NFL Quarter Pole: The 5 Biggest Disappointments

We’re one quarter of the way into the 2014 NFL season, and thus far we’ve seen our fair share of both surprises and disappointments.

Perennial Pro Bowlers have failed to live up to the backs of their player cards, and teams that were selected as preseason favorites to make deep playoff runs are lagging in the standings department.

As we reflect back on the first month of the season, here were the five biggest disappointments.

Big-name wide receivers

Larry Fitzgerald, Demaryius Thomas, DeSean Jackson, Marques Colston and Cordarrelle Patterson are among the No. 1-type wide receivers that have failed to show up through the first month of the season.

Fitzgerald’s lack of utilization in the offense made head-waves after the Cardinals’ Week 1 win over the Chargers, but so far 21 targets through three games is not Larry Fitzgerald-esque. Whether things turn around or not, he clearly isn’t the top option anymore in the desert.

Thomas is in a contract year, but so far he’s failed to be the marquee wideout in Peyton Manning‘s high-octane offense. Thomas has 13 catches through three games and has been just that — the third option behind Emmanuel Sanders and Julius Thomas.

Every wide receiver-needy team had hoped to land Jackson once he landed on the free-agent market, but Washington scooped him up expecting he’d be the deep threat he was in 2013 for Chip Kelly. Instead, Jackson’s one good statistical game came against his old club, but aside from that he’s been a non-factor in what’s truly been a disappointing offense.

Colston was healthy entering this season, and Drew Brees‘ go-to receiver for the past decade has been nowhere to be found during the Saints’ slow start. Colston has turned half of his targets into catches, but his frustrating start is one of the reasons why New Orleans is looking up at the NFC South standings.

Patterson was pegged by many as a candidate to break out in 2014, and his Week 1 effort against St. Louis assured us all we were correct. Since then, however, Patterson seemingly has been missing from the offensive game plan, and since that 128-yard and one touchdown game, Patterson has racked up all of 148 yards.

The NFC South

Who can get a gauge on the AFC South, once believed to be one of — if not — the best divisions in the league, but now one of the more inconsistent and disappointing collections of teams.

The Falcons have the offense to go toe-to-toe with any team in the league, but it’s defense collapses when the pressure is put on. The team had trouble slowing down Matt Asiata Week 4, and can really only thrive when it can dial up the blitzes with a lead to work in its back pocket.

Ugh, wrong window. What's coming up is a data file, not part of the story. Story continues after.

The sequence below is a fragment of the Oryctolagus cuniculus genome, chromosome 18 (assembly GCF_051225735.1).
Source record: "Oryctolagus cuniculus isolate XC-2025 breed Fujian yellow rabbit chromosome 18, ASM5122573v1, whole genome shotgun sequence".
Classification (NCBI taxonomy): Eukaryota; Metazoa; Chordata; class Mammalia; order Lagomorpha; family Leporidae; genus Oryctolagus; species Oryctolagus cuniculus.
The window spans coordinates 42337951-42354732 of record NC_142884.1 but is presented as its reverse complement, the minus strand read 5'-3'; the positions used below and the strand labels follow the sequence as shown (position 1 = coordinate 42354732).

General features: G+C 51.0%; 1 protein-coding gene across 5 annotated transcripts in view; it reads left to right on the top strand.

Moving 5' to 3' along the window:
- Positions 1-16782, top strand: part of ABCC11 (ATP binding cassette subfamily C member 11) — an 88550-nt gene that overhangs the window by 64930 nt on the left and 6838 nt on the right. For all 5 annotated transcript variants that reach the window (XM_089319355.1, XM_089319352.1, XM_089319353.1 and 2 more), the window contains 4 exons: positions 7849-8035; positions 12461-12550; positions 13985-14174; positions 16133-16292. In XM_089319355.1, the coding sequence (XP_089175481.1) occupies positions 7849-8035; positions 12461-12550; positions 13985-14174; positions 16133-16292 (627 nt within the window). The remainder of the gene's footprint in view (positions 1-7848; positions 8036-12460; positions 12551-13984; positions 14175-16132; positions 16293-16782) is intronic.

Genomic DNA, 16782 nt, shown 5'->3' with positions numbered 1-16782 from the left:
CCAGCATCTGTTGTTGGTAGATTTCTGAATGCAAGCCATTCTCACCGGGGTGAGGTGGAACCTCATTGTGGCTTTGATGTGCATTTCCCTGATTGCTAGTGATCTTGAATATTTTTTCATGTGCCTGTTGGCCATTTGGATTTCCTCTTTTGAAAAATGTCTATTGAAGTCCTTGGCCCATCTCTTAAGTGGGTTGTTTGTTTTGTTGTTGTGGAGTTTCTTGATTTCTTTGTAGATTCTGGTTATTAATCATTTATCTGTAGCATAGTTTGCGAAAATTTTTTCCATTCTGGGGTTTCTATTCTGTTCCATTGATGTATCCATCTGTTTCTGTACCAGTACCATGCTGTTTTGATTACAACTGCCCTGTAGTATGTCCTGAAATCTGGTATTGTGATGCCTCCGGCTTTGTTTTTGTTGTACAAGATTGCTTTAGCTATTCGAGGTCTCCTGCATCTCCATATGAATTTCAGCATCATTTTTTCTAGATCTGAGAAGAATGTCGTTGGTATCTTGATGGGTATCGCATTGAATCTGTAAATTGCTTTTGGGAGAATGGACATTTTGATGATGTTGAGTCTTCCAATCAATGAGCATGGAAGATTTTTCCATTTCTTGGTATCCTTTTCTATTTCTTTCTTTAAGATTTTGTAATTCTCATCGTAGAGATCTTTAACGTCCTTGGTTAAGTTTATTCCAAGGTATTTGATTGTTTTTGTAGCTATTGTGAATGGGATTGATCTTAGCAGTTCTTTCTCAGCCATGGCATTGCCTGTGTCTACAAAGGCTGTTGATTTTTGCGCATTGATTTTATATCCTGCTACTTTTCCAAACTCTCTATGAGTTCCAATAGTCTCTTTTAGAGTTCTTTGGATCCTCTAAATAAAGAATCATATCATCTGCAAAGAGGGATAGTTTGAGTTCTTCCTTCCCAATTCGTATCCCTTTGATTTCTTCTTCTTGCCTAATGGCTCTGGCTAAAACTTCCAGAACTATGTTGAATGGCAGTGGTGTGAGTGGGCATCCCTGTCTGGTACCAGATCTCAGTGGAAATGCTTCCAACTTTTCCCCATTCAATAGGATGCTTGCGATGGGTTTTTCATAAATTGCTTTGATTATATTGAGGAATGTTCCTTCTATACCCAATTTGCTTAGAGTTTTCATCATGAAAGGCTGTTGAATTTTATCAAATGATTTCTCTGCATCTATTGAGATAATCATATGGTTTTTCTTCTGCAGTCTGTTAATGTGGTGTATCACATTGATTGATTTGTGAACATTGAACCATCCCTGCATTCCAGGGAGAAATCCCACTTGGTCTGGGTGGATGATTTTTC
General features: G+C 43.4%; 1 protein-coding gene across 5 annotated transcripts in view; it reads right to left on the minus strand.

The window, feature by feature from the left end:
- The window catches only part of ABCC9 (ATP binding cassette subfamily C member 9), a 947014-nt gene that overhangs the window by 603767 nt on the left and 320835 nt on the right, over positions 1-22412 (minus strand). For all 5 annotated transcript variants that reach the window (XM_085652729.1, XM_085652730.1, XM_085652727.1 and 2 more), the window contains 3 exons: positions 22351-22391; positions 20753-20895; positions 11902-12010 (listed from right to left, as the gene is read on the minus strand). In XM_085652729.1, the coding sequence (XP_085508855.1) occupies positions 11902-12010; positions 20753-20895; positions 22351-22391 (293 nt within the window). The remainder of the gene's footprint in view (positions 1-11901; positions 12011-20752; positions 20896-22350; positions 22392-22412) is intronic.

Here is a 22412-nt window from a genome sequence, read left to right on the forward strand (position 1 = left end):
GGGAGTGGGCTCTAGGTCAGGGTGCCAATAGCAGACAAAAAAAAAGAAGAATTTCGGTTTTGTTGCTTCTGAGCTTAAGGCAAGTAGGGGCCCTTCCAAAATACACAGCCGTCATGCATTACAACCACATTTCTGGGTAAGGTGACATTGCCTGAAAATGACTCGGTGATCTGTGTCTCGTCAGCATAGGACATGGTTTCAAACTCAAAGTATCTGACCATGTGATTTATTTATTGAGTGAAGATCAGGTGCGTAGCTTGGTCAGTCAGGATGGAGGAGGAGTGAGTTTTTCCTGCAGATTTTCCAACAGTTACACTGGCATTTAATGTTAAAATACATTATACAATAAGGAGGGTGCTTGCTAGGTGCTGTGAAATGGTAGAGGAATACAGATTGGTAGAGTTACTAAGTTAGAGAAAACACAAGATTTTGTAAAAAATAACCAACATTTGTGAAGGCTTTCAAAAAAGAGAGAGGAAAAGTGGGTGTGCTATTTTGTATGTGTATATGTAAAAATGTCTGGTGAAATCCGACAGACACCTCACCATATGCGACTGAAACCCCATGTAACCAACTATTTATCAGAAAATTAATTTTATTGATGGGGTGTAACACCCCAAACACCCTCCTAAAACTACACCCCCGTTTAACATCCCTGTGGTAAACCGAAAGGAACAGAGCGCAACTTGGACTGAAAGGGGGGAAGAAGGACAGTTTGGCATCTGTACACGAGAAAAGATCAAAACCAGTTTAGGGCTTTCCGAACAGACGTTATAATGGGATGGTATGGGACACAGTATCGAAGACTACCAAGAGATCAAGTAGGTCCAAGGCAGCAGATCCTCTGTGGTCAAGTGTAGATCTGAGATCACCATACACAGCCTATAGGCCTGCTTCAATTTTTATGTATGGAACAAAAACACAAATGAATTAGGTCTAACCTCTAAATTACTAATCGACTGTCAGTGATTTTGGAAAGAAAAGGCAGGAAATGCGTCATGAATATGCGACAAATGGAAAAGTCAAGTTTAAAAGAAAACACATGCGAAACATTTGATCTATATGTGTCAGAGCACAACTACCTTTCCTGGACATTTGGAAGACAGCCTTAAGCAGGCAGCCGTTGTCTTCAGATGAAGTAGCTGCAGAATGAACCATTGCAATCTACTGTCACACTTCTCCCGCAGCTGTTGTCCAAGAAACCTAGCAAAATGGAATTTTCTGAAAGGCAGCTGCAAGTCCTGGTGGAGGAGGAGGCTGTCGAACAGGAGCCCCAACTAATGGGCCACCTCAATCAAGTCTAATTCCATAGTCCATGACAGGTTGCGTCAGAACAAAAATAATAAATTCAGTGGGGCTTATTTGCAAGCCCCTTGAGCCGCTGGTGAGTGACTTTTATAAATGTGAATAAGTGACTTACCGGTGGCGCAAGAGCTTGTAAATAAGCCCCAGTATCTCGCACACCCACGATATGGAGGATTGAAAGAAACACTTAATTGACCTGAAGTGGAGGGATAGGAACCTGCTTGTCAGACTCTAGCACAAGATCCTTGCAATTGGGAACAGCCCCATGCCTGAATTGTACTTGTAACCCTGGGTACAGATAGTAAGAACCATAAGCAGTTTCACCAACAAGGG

The Panthers looked sharp out of the gate, and the offseason losses appeared as if they would have no impact. But the defense eventually fell back down to reality in Weeks 3 and 4, while the injury plagued offense has been unable to hold its own. This team needs to get healthy, and fast, otherwise they have to makings of an 8-8 club.

The much-hyped Saints have been arguably the biggest bust among preseason favorites, dropping must-win games against Cleveland and Dallas. The much-improved defense of 2013 under Rob Ryan added even more talent in the offseason, but so far the personnel has not produced the desired results.

Nobody believed Tampa Bay would start this slow under coach Lovie Smith, but injuries along the defensive line and one of the most pathetic offensive fronts in football has put them in position to be picking in the top 10 again this spring.

New England Patriots

Like the Saints, the Patriots had a very impressive offseason in terms of adding more talent to an already seasoned playoff squad. But the trade of Logan Mankins to the Bucs, the failed development of young wide receivers, and a whiff on the Darrelle Revis signing has the Patriots right in the thick of the AFC East race.

Let’s not leave Tom Brady out of this blame rant either. It’s a classic chicken or the egg dilemma when it comes to the Pats’ longtime signal-caller, with Brady’s ability to throw downfield and make accurate passes as much of a question mark as the talent around him.

In a mediocre AFC East, the Jets, Dolphins, Bills, and Patriots are all still in it because of the four teams’ lackluster records. You’d still have to consider New England the favorite, though, right?

Our top four fantasy running backs

Back in August, when we landed one of the top-four fantasy backs, we thought a championship would be well in our hands. However, Matt Forte, LeSean McCoy, Adrian Peterson and Eddie Lacy have failed to live up the billing.

Forte and McCoy are the centerpieces of some of the NFL’s top offenses, but neither have been able to have as great of an impact as anticipated. Peterson — well, we know why he isn’t suiting up, and Lacy seems the latest in a line of running backs to suffer from a sophomore slump.

So much for fantasy championships. Time to start scouting for next year’s draft.

Nick Foles

Last year, he proved all of his doubters wrong with pinpoint accuracy and impeccable ball security. But this year Foles has been nothing short of a hindrance to the Philadelphia Eagles offense.

Foles is completing 57 percent of his passes, with six touchdowns compared to four interceptions in four games, which is already higher than the two picks he had in 13 games played in 2013.

The Eagles are still 3-1, and Foles is only a part of the reason why the team has gotten off to slow starts the first three weeks and came up short against the 49ers. But both he and the Philadelphia defense need to turn things around if the Eagles are going to have a legitimate shot at repeating as NFC East championships and make any noise in the playoffs.

Scroll to Top